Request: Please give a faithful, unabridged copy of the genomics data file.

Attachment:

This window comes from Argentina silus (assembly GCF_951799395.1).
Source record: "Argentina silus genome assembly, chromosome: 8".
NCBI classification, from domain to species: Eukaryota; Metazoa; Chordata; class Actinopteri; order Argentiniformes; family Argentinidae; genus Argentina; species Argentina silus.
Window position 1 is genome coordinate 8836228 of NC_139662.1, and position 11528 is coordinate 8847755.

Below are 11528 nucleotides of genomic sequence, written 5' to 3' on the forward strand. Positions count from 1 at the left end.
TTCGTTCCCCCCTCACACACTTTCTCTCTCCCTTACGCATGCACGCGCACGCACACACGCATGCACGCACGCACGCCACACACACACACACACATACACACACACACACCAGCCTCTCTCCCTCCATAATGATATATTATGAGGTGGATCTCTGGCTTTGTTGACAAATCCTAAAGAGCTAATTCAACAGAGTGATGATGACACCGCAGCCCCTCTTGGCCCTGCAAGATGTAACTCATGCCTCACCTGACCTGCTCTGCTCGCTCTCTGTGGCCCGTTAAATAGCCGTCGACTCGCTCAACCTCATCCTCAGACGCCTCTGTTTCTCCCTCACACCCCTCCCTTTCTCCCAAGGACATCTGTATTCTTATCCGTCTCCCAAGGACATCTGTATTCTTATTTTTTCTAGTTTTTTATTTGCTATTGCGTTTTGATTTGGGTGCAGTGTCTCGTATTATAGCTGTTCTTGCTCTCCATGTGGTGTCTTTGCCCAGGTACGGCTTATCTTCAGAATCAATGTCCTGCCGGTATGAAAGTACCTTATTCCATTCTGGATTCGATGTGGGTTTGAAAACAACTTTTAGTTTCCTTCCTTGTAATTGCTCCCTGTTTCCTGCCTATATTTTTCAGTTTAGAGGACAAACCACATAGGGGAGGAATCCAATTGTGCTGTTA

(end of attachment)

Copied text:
This window comes from Argentina silus (assembly GCF_951799395.1).
Source record: "Argentina silus genome assembly, chromosome: 8".
NCBI classification, from domain to species: Eukaryota; Metazoa; Chordata; class Actinopteri; order Argentiniformes; family Argentinidae; genus Argentina; species Argentina silus.
Window position 1 is genome coordinate 8836228 of NC_139662.1, and position 11528 is coordinate 8847755.

Below are 11528 nucleotides of genomic sequence, written 5' to 3' on the forward strand. Positions count from 1 at the left end.
TTCGTTCCCCCCTCACACACTTTCTCTCTCCCTTACGCATGCACGCGCACGCACACACGCATGCACGCACGCACGCCACACACACACACACACATACACACACACACACCAGCCTCTCTCCCTCCATAATGATATATTATGAGGTGGATCTCTGGCTTTGTTGACAAATCCTAAAGAGCTAATTCAACAGAGTGATGATGACACCGCAGCCCCTCTTGGCCCTGCAAGATGTAACTCATGCCTCACCTGACCTGCTCTGCTCGCTCTCTGTGGCCCGTTAAATAGCCGTCGACTCGCTCAACCTCATCCTCAGACGCCTCTGTTTCTCCCTCACACCCCTCCCTTTCTCCCAAGGACATCTGTATTCTTATCCGTCTCCCAAGGACATCTGTATTCTTATTTTTTCTAGTTTTTTATTTGCTATTGCGTTTTGATTTGGGTGCAGTGTCTCGTATTATAGCTGTTCTTGCTCTCCATGTGGTGTCTTTGCCCAGGTACGGCTTATCTTCAGAATCAATGTCCTGCCGGTATGAAAGTACCTTATTCCATTCTGGATTCGATGTGGGTTTGAAAACAACTTTTAGTTTCCTTCCTTGTAATTGCTCCCTGTTTCCTGCCTATATTTTTCAGTTTAGAGGACAAACCACATAGGGGAGGAATCCAATTGTGCTGTTA